[su_dropcap style=”flat”]A[/su_dropcap]S I MENTIONED in my very first Articles, “A Rookie Females Story”, I gave a glimpse of my first day on my own after training in the field of Law Enforcement. I’d like to take you, (the reader) backwards to the days of my training, before passing probation. I was assigned to an FTO (Field Training Officer) whose reputation was no-nonsense, matter of fact, pass or fail, and not one to hit on his female trainees. Needless to say, it was refreshing.
My FTO was hard on me, and I knew that it was my last stop. I had been with two other male FTO’s, passed with flying colors, but I had one last stop, and now it was this FTO’s turn to either make me or break me
He had two weeks to decide if I was cut out to be a cop. Breaking into this male dominated field in the early 80’s was not easy. We had been assigned calls from every thing to drunk in public, domestic disturbance, man with a gun, suspicious vehicle, shoplifter, grand theft and narcotics, homicide, but I did not know at the time that my FTO had made the request to the WC (Watch Commander) to give all DEAD BODY calls to him for the remainder of my training.
Within two weeks, we were assigned (8) dead body calls, to the point where I would come into the station, and the term “Grim Reaper” was floating through the air.
I had no problems with death, as prior to coming into Law Enforcement, I was in the nursing field, and along with my childhood, there was not much I had not been exposed to. However, one call of a DB (dead body) really got to me.
It was the 4th call of such in one week. As we turned onto the street, we were greeted by one of the paramedics who flagged us down, and informed us that we may need a mask. The smell was pretty bad. This was the month of February, so cool weather, and most apartment occupants placed their thermostats at about 70-75 degrees. As we pulled up to the residence, it was an apartment complex. Lights and emergency vehicles were everywhere. As we exited the car, my FTO suggested I put some Vicks on my upper lip below my nose, which would help block the odor.
Reluctantly, I did so. We entered the apartment and the first thing my FTO did was go into the kitchen and opened up the cabinets looking for something? I had no idea what he was looking for. Finally, he reached for a can of coffee, and with that, took a frying pan and placed it on the stove, turned on the heat and poured the loose grounds into the pan. Soon the smell of coffee was everywhere.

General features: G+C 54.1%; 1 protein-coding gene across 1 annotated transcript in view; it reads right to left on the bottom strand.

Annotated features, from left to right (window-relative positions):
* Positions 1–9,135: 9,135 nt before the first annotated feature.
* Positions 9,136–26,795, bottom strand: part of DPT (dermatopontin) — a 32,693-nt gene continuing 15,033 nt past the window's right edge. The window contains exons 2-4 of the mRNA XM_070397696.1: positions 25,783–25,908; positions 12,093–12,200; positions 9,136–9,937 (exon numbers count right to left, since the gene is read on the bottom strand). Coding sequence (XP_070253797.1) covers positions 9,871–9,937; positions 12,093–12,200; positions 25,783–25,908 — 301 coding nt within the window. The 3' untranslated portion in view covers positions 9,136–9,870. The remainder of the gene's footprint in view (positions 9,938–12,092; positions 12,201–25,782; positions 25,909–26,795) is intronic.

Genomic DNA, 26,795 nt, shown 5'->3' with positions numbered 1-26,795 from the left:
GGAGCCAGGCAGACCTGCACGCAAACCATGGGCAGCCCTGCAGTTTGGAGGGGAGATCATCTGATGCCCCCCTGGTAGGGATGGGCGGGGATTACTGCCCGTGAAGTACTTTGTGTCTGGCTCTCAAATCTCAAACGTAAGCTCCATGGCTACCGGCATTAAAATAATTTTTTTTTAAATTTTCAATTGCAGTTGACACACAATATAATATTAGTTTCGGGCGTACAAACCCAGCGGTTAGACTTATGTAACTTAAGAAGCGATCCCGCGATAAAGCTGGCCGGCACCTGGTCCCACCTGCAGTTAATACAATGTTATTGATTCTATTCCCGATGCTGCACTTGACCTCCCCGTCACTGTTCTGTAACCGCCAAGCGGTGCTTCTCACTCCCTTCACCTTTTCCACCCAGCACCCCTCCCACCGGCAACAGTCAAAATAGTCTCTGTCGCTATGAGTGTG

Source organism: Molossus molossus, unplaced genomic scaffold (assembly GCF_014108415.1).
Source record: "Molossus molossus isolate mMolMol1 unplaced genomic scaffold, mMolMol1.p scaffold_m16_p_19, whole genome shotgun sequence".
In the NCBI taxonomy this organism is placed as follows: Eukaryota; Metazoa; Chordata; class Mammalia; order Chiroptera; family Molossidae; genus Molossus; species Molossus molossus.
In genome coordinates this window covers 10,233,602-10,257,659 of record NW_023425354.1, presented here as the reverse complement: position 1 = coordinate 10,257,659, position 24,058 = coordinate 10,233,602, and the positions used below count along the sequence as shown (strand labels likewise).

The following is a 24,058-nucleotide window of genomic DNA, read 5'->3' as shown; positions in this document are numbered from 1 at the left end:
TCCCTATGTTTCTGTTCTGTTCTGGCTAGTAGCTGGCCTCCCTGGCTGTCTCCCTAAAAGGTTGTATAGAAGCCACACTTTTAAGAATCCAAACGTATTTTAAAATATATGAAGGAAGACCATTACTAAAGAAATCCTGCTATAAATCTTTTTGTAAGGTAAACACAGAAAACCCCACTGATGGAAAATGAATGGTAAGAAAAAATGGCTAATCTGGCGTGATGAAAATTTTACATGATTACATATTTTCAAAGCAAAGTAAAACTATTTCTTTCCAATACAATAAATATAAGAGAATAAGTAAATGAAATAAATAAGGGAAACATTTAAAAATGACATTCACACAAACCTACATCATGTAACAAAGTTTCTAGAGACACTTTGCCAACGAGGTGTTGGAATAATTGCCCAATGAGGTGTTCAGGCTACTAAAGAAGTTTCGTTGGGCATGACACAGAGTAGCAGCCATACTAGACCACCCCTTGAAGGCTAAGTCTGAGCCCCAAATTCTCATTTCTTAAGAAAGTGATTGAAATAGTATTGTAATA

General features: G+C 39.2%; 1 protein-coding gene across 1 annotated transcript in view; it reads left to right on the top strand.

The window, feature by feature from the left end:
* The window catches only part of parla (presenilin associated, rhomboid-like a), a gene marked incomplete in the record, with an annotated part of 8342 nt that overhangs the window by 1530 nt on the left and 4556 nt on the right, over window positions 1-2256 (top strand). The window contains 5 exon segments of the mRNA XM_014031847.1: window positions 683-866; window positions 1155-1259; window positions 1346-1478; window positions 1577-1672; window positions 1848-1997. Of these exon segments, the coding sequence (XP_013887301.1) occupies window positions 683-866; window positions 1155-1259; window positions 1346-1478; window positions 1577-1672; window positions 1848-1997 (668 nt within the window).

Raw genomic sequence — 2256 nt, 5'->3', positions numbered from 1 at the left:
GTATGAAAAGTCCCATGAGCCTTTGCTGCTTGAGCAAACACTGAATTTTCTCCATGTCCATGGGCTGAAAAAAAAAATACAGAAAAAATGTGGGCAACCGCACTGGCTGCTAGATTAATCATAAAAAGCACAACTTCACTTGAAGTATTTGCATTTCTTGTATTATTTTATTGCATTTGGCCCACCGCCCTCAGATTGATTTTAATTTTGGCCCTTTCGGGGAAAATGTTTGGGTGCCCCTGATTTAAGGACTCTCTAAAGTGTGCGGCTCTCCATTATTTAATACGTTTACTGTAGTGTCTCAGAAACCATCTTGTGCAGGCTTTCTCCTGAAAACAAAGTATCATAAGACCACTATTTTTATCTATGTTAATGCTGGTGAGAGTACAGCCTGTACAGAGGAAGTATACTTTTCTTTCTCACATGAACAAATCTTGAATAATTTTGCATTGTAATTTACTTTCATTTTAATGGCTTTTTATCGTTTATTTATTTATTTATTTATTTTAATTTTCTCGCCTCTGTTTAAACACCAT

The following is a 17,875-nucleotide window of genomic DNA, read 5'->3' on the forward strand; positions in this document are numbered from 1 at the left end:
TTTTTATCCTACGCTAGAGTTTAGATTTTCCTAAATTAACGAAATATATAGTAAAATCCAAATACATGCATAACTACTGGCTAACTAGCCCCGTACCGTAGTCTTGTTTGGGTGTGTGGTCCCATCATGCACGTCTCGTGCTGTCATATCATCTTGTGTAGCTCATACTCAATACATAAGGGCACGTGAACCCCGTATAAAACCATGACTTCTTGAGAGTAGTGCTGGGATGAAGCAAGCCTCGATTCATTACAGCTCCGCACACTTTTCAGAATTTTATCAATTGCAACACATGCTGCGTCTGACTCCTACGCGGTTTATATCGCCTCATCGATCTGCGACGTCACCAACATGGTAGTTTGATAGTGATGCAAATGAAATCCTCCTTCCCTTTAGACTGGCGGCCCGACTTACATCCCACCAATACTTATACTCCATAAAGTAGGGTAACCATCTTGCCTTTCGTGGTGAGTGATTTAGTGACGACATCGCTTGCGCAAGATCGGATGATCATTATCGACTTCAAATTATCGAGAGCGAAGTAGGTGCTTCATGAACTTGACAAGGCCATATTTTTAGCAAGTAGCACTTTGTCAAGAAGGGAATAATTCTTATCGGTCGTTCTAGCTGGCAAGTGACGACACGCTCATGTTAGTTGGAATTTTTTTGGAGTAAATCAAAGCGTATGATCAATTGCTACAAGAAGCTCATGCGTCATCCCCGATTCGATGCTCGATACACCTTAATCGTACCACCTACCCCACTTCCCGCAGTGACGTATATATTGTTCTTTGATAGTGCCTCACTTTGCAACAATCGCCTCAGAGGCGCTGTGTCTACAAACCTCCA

We made our way into a small room considered the den and curled up on the floor was most certainly a body. The only trouble was, I could not tell if it was male or female, woman or man, but I had an idea because of the décor of the apartment, it was a female. The body had been in the apartment a few days with the temperature warm and as a result, the body was deteriorating rapidly, thus the pungent smell. I took a look, and quickly said to my FTO, I will be right back, and exited out the front door to the birds of paradise located in the front yard to empty what I had for lunch, (code 7) a few hours before.
I managed to compose my self quickly because my FTO made it clear that if I got sick or even thought of getting sick, my probation period was over. Although it was his way of training and would not let such a call ruin a good trainee, I had no idea and believed ever bit of what I was told, so back into the apartment I went.
I was instructed to examine the body without touching or disturbing it to see if there was any entry wound or anything unusual. I couldn’t tell, because what I thought was a knife wound was actually the ear. It was hopeless. We had to wait for the medical examiner, and that too was something I was not prepared for.
As the Medical Examiner came and began to record in detail (with us present), what she removed from the body, it was all I could do to remain standing. She turned the body over and gas noise was the last draw. I prayed to God to give me the strength, and HE did, and when we departed from the call, it was pretty quiet within the unit, on the way back to the station with the exception of the ongoing radio calls.
I went home that night after writing my report with a different perspective of this career, which would become (hopefully) my lifetime career.
As for my FTO, he was the best in the career, because he gave me respect and had faith I could do the job…and I did… Hence, “The Grimm Reaper”!